Reb Froman was a prophet in the Land of the Prophets. He knew that peace was coming, he knew that understanding and coexistence would emerge between Israel and Palestine, and he knew that the Abrahamic religions would recognize and direct themselves toward fulfilling their common and joint destiny.
Like other prophets he was unafraid to share his thoughts with any whether they were ready to receive them or not because these were not the product of his mind but instead the treasured product of his heart and soul. He also possessed the charm and luminous bearing that only comes to those who are immersed in the love of God and God’s Creation which is humanity.
Over the years I saw people who disagreed with him learn to love him deeply in spite of what they perceived as a difference of ideology. And like a prophet he was not an ideologue but an inspirer.
I first met Reb Froman and his wife Hadassah on a bus that was going to an interfaith event in the north of Israel. We spoke for no more than 2 minutes and he said, “Oh, you’re a Sufi, so you must have prophetic powers – tell me, what do you see for the Holy Land?” I shared my own inspirations and while doing so, recognized that I was drawing my inspirations from this holy man, smiling up at me with incredibly beautiful twinkling eyes. From that moment on we became friends and shared the certainty that peace would come.
Here was this Orthodox Jewish Rabbi who befriended some of the most right-wing Israeli leaders and clergy, who befriended leaders of the PLO and Hamas, and who befriended many who would never have considered peace as a possibility until they experienced it in him.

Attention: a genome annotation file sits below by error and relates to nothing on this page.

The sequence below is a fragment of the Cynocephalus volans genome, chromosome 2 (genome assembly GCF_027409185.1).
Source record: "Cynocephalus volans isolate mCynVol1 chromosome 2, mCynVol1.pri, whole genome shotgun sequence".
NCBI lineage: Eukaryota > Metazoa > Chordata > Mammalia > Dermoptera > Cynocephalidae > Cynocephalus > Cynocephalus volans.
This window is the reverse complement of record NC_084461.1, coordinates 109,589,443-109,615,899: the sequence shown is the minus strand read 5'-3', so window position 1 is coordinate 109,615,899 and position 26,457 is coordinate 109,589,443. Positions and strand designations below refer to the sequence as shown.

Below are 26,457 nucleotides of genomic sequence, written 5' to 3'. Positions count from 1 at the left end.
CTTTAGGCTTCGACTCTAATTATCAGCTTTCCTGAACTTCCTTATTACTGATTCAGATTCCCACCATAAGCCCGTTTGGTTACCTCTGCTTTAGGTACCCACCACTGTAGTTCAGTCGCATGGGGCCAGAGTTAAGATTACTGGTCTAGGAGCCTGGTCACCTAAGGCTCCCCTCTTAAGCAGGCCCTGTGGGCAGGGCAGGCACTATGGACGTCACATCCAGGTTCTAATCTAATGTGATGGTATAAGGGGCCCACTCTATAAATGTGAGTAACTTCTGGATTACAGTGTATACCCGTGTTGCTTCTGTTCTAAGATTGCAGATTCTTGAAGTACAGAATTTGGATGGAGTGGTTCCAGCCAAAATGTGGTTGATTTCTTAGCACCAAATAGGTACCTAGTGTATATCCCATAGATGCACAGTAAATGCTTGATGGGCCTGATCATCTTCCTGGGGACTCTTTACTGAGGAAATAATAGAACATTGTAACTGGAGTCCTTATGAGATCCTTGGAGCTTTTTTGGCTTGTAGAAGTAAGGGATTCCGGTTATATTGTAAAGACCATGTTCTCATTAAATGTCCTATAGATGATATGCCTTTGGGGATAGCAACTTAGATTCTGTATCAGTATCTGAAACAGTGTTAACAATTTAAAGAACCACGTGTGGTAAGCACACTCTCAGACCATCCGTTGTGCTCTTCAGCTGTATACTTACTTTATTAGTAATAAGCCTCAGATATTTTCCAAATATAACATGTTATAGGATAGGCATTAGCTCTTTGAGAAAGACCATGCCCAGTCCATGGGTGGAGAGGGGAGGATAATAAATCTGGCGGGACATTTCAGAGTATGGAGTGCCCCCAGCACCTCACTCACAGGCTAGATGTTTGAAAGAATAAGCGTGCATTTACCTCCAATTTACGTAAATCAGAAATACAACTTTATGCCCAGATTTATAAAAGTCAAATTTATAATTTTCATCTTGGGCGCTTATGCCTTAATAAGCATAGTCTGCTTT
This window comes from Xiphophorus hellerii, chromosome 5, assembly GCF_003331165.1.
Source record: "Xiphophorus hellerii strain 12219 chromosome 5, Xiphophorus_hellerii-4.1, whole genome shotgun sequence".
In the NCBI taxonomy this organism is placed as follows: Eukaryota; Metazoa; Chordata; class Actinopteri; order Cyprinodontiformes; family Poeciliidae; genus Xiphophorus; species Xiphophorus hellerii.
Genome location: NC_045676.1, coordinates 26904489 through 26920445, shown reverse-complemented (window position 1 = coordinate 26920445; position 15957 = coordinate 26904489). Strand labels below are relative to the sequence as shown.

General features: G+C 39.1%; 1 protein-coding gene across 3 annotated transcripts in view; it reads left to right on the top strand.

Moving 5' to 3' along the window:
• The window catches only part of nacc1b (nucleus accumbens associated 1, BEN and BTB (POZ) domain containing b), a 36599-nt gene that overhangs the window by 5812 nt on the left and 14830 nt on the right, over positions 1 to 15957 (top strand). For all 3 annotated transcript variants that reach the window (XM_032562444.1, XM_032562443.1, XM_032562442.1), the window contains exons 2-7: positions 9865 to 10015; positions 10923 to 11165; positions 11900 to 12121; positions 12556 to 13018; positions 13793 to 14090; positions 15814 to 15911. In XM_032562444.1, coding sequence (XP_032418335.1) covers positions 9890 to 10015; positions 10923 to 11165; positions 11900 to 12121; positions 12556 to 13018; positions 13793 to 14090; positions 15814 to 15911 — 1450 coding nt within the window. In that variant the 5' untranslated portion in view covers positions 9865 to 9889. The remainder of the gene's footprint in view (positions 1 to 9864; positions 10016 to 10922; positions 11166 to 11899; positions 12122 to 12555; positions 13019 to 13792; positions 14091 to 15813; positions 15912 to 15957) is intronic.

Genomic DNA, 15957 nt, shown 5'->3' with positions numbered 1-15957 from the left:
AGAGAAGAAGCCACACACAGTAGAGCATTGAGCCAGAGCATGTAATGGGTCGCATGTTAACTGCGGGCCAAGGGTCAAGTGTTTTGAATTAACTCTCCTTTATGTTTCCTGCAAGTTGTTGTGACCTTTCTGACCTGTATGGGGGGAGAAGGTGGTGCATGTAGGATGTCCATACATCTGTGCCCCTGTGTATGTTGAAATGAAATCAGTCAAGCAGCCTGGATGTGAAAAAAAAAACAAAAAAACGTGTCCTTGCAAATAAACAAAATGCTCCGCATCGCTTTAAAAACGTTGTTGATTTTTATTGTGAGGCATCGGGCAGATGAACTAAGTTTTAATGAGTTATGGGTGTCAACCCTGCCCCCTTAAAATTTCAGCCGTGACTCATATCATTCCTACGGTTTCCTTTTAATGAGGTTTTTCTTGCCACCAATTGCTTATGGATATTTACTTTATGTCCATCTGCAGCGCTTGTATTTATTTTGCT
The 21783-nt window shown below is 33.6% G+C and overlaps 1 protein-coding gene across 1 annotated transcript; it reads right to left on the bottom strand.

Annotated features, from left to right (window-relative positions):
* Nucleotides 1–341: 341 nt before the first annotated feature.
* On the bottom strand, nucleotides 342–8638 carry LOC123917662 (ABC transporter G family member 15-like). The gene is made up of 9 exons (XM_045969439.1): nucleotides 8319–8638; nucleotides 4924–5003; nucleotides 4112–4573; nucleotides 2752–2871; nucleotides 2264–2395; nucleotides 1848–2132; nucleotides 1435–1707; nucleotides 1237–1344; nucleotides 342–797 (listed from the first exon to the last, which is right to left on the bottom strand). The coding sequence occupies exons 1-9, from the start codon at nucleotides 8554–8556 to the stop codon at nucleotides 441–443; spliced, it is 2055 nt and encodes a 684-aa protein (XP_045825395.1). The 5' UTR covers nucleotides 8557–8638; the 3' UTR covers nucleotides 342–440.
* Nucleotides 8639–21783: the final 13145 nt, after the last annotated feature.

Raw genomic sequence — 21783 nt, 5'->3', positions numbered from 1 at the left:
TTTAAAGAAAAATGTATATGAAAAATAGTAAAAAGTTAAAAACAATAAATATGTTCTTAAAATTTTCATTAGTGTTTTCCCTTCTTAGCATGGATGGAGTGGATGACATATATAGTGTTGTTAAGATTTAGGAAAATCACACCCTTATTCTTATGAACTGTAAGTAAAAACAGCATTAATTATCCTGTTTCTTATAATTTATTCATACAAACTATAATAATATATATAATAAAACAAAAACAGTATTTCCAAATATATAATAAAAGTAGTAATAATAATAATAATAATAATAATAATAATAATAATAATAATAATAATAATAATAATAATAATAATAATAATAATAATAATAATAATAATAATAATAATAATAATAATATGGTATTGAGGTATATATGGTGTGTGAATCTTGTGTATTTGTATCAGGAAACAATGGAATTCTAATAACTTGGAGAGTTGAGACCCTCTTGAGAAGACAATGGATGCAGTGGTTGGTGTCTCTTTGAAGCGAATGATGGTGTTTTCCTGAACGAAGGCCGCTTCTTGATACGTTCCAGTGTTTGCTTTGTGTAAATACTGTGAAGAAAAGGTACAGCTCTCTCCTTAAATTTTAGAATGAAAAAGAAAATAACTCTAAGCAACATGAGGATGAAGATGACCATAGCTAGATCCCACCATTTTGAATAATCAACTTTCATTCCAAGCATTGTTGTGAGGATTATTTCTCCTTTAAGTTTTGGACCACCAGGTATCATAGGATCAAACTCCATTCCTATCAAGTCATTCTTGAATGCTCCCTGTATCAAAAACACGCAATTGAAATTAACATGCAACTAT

He and I were leading a workshop at the Parliament of the World’s Religions in Barcelona, Spain in 2004. We asked people to share in the Sh’ma, the foundational one-line prayer of Judaism. The room was filled with many conservative Spanish Catholics who didn’t feel comfortable repeating the phrase in Hebrew. So he shortened it and asked them if that would be ok – but they weren’t quite convinced yet. We ended up chanting together just the one word “Sh’ma” and the heart-mind of the group united and opened. This was Reb Froman.
If he couldn’t get people to go through the door, he hoped to get them to open it fully. If they weren’t ready to open it fully, he would at least help them open it just a crack, for he knew, as we all know in our hearts, that peace will prevail.
Many peaceworkers and those who seek a different way represent a point in the process of evolution, but Reb Froman’s name will last because he represents the entirety of what humanity truly is.